The King’s Speech
I’d always had something of a soft spot for Colin Firth, ever since I saw him play Mr Darcy in the BBC’s 1995 TV adaptation of Pride and Prejudice. Since then, he’s moreorless played the same character again and again. It made a refreshing change to watch his performance in A Single Man last year, a film which genuinely illicited the exclamation “My God, he can ACT!” from me whilst still in the cinema. I firmly believe he was robbed at the Oscars, but really, it was fairly obvious that a subtle yet powerful performance of a gay Englishman would always lose when placed against an alcoholic American musician – the Oscars selection committee are dreadfully predictable in such matters.
No matter. Firth’s response is firm yet clear, as he plays George VI in The King’s Speech. You wouldn’t think that a film about a man’s struggle to overcome a speech impediment would make particularly compelling viewing, yet Tom Hooper has turned the spare script of a stage play into an engaging, and often funny, film. Firth infuses the frustrations of the stuttering George with a degree of pathos and humanity, as he struggles to deal with the public speaking commitments of a member of the Royal Family. After an abortive attempt to make his first speech for radio, the Queen Mother (played here by Helena Bonham-Carter) enlists the services of Australian speech therapist, Lionel Logue (Geoffrey Rush). His methods are unorthodox, and he insists on calling the Duke of York ‘Bertie’, but there’s no denying that he gets results.
The film touches on matters of English history, including the abdication of Edward VIII and the early days of World War II. Many Republicans will no doubt point at the behaviour of George V toward his sons, or the attitude of Edward VIII toward his duties, as being reason enough to abolish the monarchy, but I think that would be to miss the bigger picture. At its heart, The King’s Speech is a tale about a man struggling to overcome the criticisms and fears of his childhood in order to fulfil his duties as an adult. “Underdog done good” is a theme done to death in the US, most notably through the interminable parade of sport movies, so why should the UK not offer its own example from within the halls of the Establishment?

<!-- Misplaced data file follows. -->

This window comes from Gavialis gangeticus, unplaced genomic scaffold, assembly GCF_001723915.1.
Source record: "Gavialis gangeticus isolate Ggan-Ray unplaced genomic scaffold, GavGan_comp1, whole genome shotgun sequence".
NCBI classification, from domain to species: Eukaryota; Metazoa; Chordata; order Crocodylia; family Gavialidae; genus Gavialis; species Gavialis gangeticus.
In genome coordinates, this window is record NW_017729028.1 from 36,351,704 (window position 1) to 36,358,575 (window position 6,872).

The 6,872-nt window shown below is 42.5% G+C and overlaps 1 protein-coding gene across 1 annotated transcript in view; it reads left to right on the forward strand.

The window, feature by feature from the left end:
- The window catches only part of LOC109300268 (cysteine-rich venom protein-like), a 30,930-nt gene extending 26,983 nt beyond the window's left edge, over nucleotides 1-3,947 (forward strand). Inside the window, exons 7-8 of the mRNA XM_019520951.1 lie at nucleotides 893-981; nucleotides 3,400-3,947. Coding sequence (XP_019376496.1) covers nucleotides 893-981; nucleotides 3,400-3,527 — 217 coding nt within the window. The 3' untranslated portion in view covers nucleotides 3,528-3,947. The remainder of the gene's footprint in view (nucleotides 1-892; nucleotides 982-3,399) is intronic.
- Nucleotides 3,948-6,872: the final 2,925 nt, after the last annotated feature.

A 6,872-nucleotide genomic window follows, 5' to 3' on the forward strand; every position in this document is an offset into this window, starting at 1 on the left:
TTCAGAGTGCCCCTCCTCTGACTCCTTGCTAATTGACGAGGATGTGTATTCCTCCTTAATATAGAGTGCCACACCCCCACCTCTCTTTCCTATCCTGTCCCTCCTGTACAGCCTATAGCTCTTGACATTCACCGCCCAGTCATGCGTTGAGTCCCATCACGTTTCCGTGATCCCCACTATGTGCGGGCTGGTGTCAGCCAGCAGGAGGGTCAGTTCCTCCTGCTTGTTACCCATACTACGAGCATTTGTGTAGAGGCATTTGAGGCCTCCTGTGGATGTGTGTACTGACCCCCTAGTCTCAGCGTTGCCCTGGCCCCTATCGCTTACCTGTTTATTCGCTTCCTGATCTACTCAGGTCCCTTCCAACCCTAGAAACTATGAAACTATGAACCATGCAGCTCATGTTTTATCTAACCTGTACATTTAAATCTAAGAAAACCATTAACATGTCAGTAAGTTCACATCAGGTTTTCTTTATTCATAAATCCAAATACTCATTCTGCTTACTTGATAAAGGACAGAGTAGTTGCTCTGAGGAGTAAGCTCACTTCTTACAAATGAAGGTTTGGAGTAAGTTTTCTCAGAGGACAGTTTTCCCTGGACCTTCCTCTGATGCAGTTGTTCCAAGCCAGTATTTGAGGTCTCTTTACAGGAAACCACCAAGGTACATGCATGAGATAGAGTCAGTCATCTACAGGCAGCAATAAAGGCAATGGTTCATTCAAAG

The stellar cast (which includes Derek Jacobi, Jennifer Ehle, Guy Pearce, Michael Gambon and Timothy Spall, among others) put in fabulous performances, although the main focus is always on the relationship between George VI and Logue as the Royal attempts to negotiate interactions with a commoner while retaining the dignity of his status. There is a great degree of warmth and affection in portrayal of the relationship between both George VI and the Queen Mother, and George VI and his daughters (Princesses Elizabeth and Margaret), which serve to humanise George and remind us that he might be a privileged member of the aristocracy, but a noble birthright doesn’t come without its downsides.
Firth is often shot in the corner of the frame, with the world surrounding him. It makes him look a little lost, and the camera often looks down on him, as though George feels he is constantly looked down upon due to his stammer. When speaking, he is framed in close-up to show how tight his world is, how under pressure he feels, and how much scrutiny he is under. It is only at the end of the film after he has done his landmark speech to the nation that the camera lifts to give him room to breathe.
It’s a beautifully shot film, with a pithy, well-paced script. It produces the sort of gentle, heart warming glow that the afore-mentioned sports movies go for, although their tendency to overdo the pathos and ramp up the volume on ‘adversity’ tends to make them overshoot ‘heartwarming’ and land them firmly into ‘heartburn’. If Firth doesn’t finally get his Oscar, then there is something very, very wrong with Hollywood.